Library of the Dead is a debut thriller about fate and predestination. Nine people in New York City are the victims of a serial killing and the only thing linking the victims is a postcard they received announcing their day of death. This is going to be the last case for a veteran FBI agent on a dissolute spiral to retirement and it’s going to take him to some dark and dangerous places involving a medieval monastery on the Isle of Wight, a secret post-World War II pact between Britain and the United States and the US government’s clandestine base at Area 51.

My inspiration comes from great writing, whatever the genre, including non-fiction. There’s nothing like reading (or hopefully writing) a beautiful passage. Steinbeck, John Fowles, Graham Greene, Ian McEwan are among my favorites. Within the thriller genre, there are none better, in my opinion, than John LeCarre and Umberto Eco. For concept and pace and sheer reader appeal, Leon Uris, Michael Crichton and Dan Brown have to be up there too.

I’m involved with a terrific peer group called International Thriller Writers which offers numerous resources and ways to connect with other writers. Aside from offering up great reads, I’ve been struck with the generosity of spirit and time of established writers like Lee Child, James Rollins, Steve Berry and David Baldacci. I try to read everything they write. I’ve recently started reading Michael Gruber too and I find him tremendously talented.

Books and films with gratuitous violence bother me; I don’t choose to read them, see them or write them. I’ve had my fill of real blood and guts from working in hospitals. That said, vivid violence if vital for character development or plotting is sometimes required and that’s perfectly fine.

I had a challenging corporate day job when I wrote Library of the Dead and that meant I was limited to nights and weekends with frequent starts and stops. It’s not the greatest way to write but most new writers don’t have the luxury of doing it differently. Historical detail is important to my books and about half my work involves reading and research. I try to keep on schedule by setting myself weekly goals rather than daily ones. I outline, of course, but not obsessively as I find this cuts off future creativity.

For inspiration, micro-environments are more important to me than city-scapes. Nothing gets me more revved up than my own cozy library in one of the oldest houses in Massachusetts.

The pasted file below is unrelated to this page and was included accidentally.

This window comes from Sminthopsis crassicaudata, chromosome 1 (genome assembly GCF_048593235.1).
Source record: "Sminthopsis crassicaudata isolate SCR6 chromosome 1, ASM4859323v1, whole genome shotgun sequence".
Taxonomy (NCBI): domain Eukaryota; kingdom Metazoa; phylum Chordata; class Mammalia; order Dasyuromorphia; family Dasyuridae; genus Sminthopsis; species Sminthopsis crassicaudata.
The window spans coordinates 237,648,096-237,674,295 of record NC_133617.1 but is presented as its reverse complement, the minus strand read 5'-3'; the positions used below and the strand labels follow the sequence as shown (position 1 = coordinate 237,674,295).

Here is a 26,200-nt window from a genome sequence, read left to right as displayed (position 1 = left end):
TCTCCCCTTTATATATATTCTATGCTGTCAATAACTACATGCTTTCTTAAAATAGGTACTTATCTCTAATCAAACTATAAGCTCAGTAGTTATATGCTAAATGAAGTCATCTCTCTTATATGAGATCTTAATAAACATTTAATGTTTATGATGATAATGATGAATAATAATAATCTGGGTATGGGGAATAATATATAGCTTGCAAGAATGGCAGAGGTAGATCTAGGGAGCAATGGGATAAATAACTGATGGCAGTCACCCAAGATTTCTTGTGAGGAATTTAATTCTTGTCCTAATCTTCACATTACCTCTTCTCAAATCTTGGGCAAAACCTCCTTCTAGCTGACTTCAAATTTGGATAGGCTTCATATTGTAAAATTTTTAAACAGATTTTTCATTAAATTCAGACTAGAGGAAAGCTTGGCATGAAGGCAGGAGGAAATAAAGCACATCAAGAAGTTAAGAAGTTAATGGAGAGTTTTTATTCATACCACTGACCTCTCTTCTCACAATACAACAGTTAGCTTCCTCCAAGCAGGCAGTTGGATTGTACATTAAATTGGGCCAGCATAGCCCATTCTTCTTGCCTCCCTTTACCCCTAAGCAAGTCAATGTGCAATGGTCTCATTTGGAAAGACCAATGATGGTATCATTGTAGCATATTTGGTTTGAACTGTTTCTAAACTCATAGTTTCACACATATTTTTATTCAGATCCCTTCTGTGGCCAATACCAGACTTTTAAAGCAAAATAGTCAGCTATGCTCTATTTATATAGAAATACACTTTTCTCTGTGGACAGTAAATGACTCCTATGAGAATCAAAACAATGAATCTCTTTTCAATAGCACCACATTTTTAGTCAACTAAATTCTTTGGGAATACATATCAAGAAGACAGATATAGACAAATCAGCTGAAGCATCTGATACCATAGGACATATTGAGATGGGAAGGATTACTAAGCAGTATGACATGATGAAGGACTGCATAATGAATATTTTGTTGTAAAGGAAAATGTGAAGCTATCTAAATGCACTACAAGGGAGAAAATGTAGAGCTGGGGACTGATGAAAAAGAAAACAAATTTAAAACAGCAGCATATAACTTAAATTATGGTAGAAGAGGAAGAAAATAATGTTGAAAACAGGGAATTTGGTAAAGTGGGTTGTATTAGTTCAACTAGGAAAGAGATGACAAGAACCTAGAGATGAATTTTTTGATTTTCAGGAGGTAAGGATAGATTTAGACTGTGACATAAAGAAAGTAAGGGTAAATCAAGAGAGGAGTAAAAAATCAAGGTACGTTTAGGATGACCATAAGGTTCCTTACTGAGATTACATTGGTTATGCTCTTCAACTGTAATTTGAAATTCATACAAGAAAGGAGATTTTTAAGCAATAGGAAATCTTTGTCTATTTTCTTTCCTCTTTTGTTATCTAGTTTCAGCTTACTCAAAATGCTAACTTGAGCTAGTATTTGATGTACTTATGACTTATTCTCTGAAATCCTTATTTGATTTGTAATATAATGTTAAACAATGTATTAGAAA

My editors have been wonderful, personally and professionally. The biggest challenge was doing a coordinated three-way edit among the English-language editors(UK, Canada, US). Initially, there were some strong differences of opinion on a few structure and plot elements but we were able to forge a consensus and settle on one final version that made everyone happy, including me.

I think about my potential readers all the time and now with my first release I’m looking forward to having a real dialogue with some of them. I chose thrillers as a platform to reach the largest possible audience but I’m hopeful there will be a special appeal to readers who like to be challenged by complex plots and historical detail. I’ve lived and worked in the UK and Europe and I’m especially interested in having a connection with international readers. Since Library of the Dead is being translated into 23 languages, hopefully I’ve got a shot.

Library of the Dead, its sequel Book of Souls and the book I’m currently writing, The Périgord Manuscript, are all conspiratorial thrillers with dominant historical angles. I’m fond of this genre but I don’t want to be completely pigeon-holed. I’ve got other mystery and thriller ideas floating around, and even some comedies, and I’d like to be able to explore them. At the end of the day, I think it’s the readers who make the decisions about a writer’s future, not the publisher.

Book of Souls is going to be released in early 2010. It’s a sequel to Library of the Dead, tying up some loose ends and creating some new ones.

Library of the Dead is published by Arrow Books

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